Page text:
The Chopping Block: Find your Beginning, Make it Pop
The Chopping Block is a multi-part series on how to lower your word count without losing everything. This is Part One of the series.
So you’ve finished your first draft. Congratulations! It’s 120,000 words long. You’re a monster, a marathoner! They call you Steelfingers, baby! 120k of blood, sweat and tears… and you know that as a brand new author you really ought to get it down to around 100k before you shop it. What to do? Do you start hacking away description and dialogue? Wait a minute, before you get out the axe.
Look at your story arc. What is the story really about? To figure that out, write your hook– your one line sentence that you’d put in a query or use for an elevator pitch. Yes, it’s a bear. Do it anyway. (You can read more about hooks here and here.) So, now that you know what your story is about, did you open in the right place?
Are you sure?
It’s pretty common for first draft stories to not really begin until the second or even third chapter. The first chapters are muddling around, setting things up, chock full of expository chunks that mean nothing to the reader. For example, my first draft of my first chapter involved my protagonist looking out the window at the moon and thinking about stuff while she waited for the right moment to make her play.
Looking out a window. Thinking. About Stuff. Yup. Cue the sad trombone.
I knew something was wrong, but I just couldn’t let go of my moon-musings. The reader needed all that information to understand my fantasy setting, dammit! So I trimmed and tinkered and farted about without ever losing the flat, passive feel of my opening. Finally I asked for help from someone who writes better than I do. He said, (and I’m paraphrasing)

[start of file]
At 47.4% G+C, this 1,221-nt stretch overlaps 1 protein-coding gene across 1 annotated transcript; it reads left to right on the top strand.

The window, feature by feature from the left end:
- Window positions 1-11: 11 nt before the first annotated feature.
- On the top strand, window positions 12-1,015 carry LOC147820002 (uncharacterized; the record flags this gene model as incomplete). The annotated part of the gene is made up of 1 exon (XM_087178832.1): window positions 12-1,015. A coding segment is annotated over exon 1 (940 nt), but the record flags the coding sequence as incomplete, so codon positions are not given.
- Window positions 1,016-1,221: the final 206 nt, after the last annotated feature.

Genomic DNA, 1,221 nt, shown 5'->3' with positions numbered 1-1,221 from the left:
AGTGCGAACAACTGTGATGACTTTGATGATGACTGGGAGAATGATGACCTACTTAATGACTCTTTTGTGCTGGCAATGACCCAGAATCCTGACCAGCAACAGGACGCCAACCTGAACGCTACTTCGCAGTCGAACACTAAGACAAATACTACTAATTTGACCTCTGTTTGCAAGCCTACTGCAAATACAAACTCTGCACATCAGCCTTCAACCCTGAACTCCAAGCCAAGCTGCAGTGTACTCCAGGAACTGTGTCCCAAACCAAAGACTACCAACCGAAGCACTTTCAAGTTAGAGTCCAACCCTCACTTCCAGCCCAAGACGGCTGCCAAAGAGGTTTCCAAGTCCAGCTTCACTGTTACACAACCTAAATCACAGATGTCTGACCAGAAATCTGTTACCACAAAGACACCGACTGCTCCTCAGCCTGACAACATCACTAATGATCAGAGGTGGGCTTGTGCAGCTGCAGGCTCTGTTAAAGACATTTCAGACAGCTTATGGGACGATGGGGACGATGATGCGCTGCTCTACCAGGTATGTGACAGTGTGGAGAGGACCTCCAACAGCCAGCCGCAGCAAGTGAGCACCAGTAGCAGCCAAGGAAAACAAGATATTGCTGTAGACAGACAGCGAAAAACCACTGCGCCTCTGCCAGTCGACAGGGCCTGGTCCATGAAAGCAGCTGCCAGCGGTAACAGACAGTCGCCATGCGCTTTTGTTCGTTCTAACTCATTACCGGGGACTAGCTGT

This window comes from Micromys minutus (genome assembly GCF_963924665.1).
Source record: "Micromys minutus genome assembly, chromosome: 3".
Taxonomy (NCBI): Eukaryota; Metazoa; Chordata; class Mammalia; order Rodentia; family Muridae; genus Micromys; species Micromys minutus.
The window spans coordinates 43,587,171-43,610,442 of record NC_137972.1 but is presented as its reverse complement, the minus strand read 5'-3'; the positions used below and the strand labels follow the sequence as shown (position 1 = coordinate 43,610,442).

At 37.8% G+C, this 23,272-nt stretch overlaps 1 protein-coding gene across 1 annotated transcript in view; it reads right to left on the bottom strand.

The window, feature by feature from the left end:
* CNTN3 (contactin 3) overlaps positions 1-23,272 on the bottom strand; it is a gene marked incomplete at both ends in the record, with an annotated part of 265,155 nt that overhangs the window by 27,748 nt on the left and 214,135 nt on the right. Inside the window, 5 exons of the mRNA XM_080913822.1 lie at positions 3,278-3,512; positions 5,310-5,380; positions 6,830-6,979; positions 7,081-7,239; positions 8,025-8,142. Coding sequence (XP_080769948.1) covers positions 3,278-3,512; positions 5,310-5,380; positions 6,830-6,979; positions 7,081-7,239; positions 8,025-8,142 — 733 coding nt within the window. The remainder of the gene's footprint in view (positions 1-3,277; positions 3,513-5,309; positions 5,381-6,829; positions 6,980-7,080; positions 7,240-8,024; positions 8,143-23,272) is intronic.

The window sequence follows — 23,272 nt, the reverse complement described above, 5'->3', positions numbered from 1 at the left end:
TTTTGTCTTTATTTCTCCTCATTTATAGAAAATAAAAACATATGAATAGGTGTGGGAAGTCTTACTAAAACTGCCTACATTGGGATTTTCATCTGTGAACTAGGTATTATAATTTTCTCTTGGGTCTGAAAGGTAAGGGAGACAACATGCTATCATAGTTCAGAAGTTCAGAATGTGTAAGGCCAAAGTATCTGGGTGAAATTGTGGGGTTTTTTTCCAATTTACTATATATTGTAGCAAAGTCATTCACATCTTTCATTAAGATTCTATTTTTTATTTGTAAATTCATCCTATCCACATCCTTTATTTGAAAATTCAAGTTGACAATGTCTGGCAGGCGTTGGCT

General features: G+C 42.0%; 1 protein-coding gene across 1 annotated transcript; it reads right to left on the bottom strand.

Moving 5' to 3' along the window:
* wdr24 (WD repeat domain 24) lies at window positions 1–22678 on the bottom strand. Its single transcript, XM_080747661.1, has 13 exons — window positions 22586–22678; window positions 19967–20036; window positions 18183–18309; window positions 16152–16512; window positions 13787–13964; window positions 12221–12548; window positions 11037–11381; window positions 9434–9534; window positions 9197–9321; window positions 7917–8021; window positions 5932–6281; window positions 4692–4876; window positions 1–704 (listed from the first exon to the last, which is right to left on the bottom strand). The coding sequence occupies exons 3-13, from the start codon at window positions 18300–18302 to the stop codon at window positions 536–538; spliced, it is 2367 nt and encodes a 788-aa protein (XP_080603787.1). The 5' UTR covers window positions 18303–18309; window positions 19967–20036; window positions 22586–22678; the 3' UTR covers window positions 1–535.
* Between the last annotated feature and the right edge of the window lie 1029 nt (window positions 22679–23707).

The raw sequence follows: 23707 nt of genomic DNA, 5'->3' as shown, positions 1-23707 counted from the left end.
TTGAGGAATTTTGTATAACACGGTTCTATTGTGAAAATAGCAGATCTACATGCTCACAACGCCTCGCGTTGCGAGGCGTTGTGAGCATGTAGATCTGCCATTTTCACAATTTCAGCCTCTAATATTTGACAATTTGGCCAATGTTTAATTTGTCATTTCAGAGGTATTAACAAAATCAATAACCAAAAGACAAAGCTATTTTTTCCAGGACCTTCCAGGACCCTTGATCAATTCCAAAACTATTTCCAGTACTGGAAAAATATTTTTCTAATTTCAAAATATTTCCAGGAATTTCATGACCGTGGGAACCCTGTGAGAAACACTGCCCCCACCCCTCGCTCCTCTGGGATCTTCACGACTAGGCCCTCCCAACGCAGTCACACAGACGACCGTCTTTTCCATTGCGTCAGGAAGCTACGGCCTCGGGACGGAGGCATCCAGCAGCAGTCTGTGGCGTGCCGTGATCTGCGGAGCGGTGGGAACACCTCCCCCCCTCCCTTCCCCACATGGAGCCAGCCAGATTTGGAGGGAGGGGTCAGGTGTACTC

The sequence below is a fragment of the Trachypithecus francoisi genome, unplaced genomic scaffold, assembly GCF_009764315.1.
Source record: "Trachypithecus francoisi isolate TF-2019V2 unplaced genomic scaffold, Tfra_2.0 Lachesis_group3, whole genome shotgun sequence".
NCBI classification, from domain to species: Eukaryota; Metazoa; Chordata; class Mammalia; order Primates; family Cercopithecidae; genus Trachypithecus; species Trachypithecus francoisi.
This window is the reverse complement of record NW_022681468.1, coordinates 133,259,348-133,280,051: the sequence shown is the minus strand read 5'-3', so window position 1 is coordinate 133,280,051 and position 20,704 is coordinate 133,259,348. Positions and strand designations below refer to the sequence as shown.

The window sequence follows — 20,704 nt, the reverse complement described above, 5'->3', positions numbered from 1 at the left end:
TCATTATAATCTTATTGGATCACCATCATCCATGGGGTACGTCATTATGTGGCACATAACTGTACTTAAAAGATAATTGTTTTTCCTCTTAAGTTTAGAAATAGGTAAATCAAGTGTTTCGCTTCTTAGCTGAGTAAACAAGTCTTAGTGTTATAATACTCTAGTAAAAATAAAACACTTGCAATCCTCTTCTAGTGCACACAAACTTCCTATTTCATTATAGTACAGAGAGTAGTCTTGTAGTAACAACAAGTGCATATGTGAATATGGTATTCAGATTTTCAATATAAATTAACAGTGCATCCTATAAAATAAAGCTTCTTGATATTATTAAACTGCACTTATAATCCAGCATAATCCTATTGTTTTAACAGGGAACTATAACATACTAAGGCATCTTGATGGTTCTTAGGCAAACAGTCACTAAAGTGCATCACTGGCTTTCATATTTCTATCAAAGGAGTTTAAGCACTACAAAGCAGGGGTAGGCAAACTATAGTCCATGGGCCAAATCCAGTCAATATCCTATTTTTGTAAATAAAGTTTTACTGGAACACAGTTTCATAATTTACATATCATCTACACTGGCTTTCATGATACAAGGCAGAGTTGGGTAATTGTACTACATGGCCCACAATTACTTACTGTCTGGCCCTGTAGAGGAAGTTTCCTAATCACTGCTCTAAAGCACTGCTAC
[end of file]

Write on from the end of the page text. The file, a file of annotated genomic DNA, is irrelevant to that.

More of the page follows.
“You’re starting in the wrong place. Start with her flight, her fear. Be visceral with your physical details, be brief when you explain the stakes. And then, once I am invested in her, do a jump cut and take me back.”
A jump cut. It never, in a million years, would have occurred to me to use a jump cut. I ended up killing the whole thing and rewriting it from scratch. Once I did this, I lost about 5 pages of flab and gained a dynamic opening.
So take a hard look at your opening chapters and find that moment of action, that moment where everything comes together (or starts falling apart). It might be page two, it might be page twenty. Cut everything that comes before it and drop it into it’s own document. Now you can fish from that new document to add in backstory later throughout the novel, you can use it as a jump cut, or you can get spartan and just close it without saving.
The last way really is best. After all there are thousands of words between you and the writer you were when you wrote those first sentences. You’re much, much better now. Thousands of words better, in fact. So don’t make a sacred cow of your opening. Chances are it’s more fat than meat anyway.
Next time on The Chopping Block, I’ll be talking about housekeeping scenes.